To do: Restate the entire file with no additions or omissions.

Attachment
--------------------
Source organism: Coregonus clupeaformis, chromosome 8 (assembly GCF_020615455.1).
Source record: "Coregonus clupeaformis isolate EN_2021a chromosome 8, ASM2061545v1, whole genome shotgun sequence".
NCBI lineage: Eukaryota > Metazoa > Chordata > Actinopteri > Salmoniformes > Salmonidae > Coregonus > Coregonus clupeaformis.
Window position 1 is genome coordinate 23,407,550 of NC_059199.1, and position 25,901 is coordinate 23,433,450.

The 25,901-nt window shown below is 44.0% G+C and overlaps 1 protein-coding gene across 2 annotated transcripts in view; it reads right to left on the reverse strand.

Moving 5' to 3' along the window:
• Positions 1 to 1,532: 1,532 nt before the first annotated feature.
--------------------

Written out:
Source organism: Coregonus clupeaformis, chromosome 8 (assembly GCF_020615455.1).
Source record: "Coregonus clupeaformis isolate EN_2021a chromosome 8, ASM2061545v1, whole genome shotgun sequence".
NCBI lineage: Eukaryota > Metazoa > Chordata > Actinopteri > Salmoniformes > Salmonidae > Coregonus > Coregonus clupeaformis.
Window position 1 is genome coordinate 23,407,550 of NC_059199.1, and position 25,901 is coordinate 23,433,450.

The 25,901-nt window shown below is 44.0% G+C and overlaps 1 protein-coding gene across 2 annotated transcripts in view; it reads right to left on the reverse strand.

Moving 5' to 3' along the window:
• Positions 1 to 1,532: 1,532 nt before the first annotated feature.